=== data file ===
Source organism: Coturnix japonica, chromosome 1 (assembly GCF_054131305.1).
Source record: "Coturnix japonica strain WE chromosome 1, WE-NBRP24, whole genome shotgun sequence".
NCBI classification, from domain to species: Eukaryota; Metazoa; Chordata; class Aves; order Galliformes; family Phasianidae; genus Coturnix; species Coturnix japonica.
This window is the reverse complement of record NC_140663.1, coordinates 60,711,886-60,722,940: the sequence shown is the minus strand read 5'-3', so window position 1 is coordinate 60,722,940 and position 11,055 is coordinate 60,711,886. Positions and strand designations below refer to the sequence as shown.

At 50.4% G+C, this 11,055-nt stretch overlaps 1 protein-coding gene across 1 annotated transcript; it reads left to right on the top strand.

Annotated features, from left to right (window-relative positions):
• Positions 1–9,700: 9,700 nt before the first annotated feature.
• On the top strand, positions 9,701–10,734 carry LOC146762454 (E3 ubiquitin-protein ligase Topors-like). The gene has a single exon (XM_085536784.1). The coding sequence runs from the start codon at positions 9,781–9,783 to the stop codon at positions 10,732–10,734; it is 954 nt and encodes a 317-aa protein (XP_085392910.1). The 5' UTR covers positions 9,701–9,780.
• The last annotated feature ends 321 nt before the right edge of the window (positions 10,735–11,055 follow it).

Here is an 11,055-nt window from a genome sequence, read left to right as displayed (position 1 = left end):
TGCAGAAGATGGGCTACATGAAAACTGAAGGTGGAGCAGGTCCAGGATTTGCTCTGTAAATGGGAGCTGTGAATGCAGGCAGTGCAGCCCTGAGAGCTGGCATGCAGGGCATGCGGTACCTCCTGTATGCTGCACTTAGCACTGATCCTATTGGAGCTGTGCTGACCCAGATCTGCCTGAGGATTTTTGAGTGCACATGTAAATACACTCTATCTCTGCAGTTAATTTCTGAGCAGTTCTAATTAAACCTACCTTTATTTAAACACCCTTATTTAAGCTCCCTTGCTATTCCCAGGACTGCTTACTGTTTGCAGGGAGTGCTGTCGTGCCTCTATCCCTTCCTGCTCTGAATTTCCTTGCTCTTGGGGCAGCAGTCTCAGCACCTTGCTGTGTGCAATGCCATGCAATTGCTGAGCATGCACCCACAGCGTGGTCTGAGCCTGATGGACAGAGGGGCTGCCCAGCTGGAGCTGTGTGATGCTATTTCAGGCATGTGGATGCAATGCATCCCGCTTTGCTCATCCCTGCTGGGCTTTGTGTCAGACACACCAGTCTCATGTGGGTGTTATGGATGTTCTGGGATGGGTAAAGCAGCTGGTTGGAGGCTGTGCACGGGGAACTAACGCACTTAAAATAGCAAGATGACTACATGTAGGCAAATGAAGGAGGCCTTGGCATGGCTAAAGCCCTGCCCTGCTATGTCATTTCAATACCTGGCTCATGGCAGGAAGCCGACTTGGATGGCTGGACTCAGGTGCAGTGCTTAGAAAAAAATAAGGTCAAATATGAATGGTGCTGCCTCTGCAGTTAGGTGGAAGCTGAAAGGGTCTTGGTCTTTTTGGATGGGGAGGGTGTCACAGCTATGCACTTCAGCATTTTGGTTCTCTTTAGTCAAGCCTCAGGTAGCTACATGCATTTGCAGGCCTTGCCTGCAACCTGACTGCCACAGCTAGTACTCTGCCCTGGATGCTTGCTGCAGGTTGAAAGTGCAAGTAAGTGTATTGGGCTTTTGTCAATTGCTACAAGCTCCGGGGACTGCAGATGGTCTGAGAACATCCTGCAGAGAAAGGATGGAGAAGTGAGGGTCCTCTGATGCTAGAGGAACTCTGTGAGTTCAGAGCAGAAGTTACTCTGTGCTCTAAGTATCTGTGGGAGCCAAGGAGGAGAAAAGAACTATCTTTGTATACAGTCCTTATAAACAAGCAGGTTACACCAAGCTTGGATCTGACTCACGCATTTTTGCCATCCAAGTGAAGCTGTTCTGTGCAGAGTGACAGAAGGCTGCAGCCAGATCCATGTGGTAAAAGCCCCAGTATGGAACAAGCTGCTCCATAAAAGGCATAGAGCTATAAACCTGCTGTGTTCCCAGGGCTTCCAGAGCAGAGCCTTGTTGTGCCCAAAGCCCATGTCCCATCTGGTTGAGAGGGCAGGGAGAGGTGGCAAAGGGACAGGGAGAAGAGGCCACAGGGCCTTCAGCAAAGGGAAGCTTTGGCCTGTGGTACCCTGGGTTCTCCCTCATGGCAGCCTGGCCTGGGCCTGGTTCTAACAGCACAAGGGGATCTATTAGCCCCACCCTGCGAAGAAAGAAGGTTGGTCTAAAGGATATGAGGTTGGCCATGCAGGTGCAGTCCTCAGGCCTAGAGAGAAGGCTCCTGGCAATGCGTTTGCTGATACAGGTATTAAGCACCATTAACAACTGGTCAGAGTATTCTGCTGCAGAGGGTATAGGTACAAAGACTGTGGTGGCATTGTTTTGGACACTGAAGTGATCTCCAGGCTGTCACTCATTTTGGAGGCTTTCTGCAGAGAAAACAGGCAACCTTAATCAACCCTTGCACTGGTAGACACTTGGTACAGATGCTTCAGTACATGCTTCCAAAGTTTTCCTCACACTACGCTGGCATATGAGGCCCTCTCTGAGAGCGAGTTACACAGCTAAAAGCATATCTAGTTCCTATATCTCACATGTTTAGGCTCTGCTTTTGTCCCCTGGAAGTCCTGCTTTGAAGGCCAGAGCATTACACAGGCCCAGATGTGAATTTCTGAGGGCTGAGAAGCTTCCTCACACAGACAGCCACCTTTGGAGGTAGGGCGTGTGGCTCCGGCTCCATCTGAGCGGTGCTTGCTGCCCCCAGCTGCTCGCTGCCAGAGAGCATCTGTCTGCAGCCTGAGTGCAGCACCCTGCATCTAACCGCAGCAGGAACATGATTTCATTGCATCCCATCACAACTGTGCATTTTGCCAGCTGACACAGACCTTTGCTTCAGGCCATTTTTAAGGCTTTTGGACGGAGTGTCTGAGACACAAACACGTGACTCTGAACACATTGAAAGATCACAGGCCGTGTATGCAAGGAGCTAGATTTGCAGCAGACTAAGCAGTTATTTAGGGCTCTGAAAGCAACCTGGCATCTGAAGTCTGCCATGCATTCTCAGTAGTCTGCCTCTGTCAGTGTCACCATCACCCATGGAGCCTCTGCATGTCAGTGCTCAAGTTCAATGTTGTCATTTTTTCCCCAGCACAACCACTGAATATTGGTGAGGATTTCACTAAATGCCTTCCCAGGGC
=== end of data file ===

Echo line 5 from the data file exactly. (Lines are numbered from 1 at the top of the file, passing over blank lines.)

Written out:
At 50.4% G+C, this 11,055-nt stretch overlaps 1 protein-coding gene across 1 annotated transcript; it reads left to right on the top strand.